In September 2021, the government launched its consultation here to draw proposals to make substantial changes in the UK Data Protection Laws which were less stringent than the EU GDPR but still covered all the important data protection rights. The UK government has expressed that the focus of this reform is to make a trusted data protection regime that is also more business-friendly, eliminating excess obligations from the businesses.
Why these changes now?
Currently, the UK is using the UK version of EU GDPR which is mostly similar with very few minor changes. The UK GDPR reform brings some changes to the existing data protection laws but the main parts, including the basic principles of GDPR remain unchanged, due to the rejection of several of the more significant changes. The move to reform the UK GDPR was not surprising, as one of the intended benefits of Brexit was the freedom to regulate in a more proportionate but also vigilant manner that works for British businesses to encourage innovation and growth but at the same time provide more protection.
The companies who are using the current UK GDPR need not adapt to these changes if they do not wish to as complying with UK GDPR makes them automatically compliant with these changes too, these changes being a liberal version of the UK GDPR.
The Department for Digital, Culture, Media and Sport (DCMS), described the EU GDPR as highly complex in terms of compliance which held back the UK businesses, and hence they proposed changes that give the UK Businesses more dynamic use of the data and fewer formalities to comply with. Following the response to the consultation, several changes were proposed, categorized into 5 broad sections namely to:
- Reduce barriers to innovation;
- Reduce burdens on business and deliver better outcomes for people;
- Boost trade and reduce barriers to data flows;
- Deliver better public services,
- Reform of the ICO.
These sections mostly discussed how more liberty could be given to the businesses in terms of data processing, reducing more formalities, and exchanging them with a less formal approach to secure data.
Amongst the major changes following changes are considered to be the most significant:
- Replacing a DPO with a suitable senior official for Data Protection Compliance: The UK reform requires companies to designate a senior company official with DPO responsibilities will shift the Data Protection responsibility to senior levels and hence will create an organization-wide data protection atmosphere.
- No Record Of Processing Activity (ROPA) & Data Protection Impact Assessment (DPIA): Under the new changes government wants businesses to maintain a Privacy management programme that describes what and where personal data is held, why it has been collected, and how sensitive it is, but they will not be required to do so in the way prescribed by the requirements set out in Article 30. The same program will also ensure there are risk assessment tools in place for the identification, assessment, and mitigation of data protection risks across the organization but not a DPIA as per Article 35. Basically, both will be a less formal version of the existing GDPR obligations to keep track of data processing and its safety.
- Use of legitimate interest as a legal base: The government wants to provide a limited, exhaustive statutory list of purposes that have a low-risk level for which legitimate Interests can be applied by default to accommodate more personal data access and personal data sharing for research and other purposes.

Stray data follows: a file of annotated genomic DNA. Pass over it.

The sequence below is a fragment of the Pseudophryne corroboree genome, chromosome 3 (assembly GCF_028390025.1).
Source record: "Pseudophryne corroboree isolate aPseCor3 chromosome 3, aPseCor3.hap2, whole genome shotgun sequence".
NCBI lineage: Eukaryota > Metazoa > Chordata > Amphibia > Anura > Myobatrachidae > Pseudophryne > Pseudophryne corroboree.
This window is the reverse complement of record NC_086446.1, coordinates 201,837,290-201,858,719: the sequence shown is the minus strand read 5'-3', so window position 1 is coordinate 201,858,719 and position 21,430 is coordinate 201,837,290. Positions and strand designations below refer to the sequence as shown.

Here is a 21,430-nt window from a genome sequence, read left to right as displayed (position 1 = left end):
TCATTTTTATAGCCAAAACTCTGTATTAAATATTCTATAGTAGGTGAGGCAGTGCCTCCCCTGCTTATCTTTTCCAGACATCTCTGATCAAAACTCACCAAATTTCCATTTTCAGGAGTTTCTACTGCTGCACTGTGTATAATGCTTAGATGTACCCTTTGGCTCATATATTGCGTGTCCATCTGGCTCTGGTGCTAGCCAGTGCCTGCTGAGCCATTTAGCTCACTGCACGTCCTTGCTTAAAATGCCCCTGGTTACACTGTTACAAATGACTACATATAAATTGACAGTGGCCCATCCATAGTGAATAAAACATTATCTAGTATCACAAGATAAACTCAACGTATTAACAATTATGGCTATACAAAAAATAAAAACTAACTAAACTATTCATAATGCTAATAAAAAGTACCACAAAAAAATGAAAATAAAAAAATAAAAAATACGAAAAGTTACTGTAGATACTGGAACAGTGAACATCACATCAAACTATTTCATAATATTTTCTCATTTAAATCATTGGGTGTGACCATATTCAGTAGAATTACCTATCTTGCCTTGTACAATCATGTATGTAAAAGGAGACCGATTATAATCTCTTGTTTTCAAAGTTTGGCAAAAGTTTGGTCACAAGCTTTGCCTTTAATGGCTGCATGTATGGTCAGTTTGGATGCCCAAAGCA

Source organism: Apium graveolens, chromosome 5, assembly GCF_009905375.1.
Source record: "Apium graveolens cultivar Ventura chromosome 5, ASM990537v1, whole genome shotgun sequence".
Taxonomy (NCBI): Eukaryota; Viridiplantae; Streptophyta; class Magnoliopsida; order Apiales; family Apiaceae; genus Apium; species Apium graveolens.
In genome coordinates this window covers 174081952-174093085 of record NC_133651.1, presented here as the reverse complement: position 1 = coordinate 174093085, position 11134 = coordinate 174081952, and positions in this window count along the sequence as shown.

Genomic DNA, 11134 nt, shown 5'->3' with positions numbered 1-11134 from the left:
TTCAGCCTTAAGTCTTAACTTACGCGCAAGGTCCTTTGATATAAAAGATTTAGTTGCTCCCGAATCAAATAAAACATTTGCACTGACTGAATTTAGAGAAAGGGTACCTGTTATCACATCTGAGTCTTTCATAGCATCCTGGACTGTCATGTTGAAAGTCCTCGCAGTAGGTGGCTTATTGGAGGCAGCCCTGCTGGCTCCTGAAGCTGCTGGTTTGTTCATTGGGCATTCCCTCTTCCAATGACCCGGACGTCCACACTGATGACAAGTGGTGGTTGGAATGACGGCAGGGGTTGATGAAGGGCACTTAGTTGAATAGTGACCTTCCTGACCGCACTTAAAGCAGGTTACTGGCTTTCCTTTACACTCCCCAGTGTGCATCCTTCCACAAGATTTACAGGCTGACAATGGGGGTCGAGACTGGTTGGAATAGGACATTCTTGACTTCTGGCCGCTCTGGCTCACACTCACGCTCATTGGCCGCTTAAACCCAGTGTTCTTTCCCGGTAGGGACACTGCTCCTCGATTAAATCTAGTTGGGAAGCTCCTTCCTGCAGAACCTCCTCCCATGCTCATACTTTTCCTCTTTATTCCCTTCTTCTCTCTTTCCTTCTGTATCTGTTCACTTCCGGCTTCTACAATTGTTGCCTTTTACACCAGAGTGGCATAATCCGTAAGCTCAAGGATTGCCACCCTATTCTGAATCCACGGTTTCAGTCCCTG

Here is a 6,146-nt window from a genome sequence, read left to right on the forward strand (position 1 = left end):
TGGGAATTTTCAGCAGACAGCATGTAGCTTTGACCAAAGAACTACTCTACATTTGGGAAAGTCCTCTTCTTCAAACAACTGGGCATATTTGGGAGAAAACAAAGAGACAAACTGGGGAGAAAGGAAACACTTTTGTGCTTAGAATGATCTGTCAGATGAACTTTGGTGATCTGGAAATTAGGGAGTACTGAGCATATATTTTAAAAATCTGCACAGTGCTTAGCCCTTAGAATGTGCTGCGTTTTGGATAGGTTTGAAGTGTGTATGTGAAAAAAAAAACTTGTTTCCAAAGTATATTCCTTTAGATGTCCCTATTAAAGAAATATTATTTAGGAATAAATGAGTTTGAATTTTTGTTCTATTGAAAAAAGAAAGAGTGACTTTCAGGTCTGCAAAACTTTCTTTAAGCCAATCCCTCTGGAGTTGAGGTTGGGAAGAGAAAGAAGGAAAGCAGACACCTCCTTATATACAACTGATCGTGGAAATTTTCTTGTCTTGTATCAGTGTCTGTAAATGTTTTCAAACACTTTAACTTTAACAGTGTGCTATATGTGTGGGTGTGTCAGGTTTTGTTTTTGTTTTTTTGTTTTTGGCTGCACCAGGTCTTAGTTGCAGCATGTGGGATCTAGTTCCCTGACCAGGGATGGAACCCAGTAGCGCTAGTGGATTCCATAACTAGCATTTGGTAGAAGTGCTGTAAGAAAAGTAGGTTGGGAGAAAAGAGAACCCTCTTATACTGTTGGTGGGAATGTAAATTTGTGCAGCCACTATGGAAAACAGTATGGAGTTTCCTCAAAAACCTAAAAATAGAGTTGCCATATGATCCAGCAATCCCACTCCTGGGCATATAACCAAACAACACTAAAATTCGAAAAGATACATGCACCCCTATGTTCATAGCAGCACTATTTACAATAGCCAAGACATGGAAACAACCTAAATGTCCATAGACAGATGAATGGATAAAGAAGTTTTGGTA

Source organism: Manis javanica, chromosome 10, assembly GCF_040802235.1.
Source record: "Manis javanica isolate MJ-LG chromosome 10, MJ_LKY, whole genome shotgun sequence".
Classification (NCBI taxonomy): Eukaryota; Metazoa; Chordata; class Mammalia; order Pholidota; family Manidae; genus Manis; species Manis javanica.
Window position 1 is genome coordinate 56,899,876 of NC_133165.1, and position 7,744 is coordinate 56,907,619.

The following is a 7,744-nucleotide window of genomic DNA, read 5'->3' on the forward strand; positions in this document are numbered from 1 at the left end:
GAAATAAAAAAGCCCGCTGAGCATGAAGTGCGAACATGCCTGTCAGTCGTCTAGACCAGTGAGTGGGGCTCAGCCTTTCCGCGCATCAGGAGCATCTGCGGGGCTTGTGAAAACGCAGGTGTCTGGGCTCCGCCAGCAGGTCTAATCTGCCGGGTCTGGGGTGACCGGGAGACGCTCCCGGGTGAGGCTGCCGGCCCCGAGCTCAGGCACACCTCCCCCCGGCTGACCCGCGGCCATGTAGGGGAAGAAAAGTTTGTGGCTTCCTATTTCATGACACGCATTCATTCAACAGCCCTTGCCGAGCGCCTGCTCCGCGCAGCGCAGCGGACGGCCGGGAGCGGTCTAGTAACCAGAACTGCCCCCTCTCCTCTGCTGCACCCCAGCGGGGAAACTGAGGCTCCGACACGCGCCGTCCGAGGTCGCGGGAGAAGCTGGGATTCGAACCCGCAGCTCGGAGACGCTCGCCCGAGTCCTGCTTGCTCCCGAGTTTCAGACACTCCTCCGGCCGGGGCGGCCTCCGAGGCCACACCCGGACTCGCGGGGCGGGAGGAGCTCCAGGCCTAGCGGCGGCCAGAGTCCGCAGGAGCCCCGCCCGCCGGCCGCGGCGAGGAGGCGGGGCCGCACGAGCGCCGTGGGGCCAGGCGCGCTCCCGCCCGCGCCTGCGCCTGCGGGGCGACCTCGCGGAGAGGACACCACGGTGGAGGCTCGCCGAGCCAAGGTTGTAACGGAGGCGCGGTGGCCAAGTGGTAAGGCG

- Reducing cookie permissions: With this change, the UK plans to enhance the user experience by removing unnecessary cookies and eventually doing away with cookie banners altogether. For this, the website owners need to make sure that it gives the web user clear information about how to opt out.
- Creating an alternative transfer mechanism to make the data flow easier for International Data Transfer
By accepting these changes, the government has shown more faith in British businesses to properly comply with data protection laws even with a liberal approach. These changes will also provide more power to the Information Commissioner’s Office (ICO) along with more responsibilities to regulate. Some changes also affect the Data subject rights to excess requests, where the businesses can refuse an access request if they found them to be excessive and even charge fees in some cases.
The changes accepted by the UK Government in the existing data protection laws appear to be more political with an approach to making things easier for British businesses. Some believe that this is the way the UK is exercising its newfound freedom after Brexit and others have welcomed the changes claiming it to be cost-effective and pro-growth for the economy. Privacy advocates are concerned about a reduction in privacy standards and safeguards because even in a stricter GDPR regime, businesses are looking for loopholes to exploit people’s data, if the regulations are liberalized it will only make them exploit more. How this will impact the relationship between the EU and the UK will depend on how these changes will be implemented and what impact they bring in practice. The UK Government has provided assurances that these changes will not affect the high standards of data protection enforced by the ICO in the last years.
At the moment, the UK is granted an Adequacy status by the EU which means it has an equivalent level of data protection as in the EEA and so the data transfer is treated like a transfer within the EU with no additional safeguard requirements to comply with. Under these changing scenarios, the question about the Adequacy status lies in the result of how responsibly the businesses behave when given more freedom and how efficiently the ICO regulates under a liberal data protection law regime.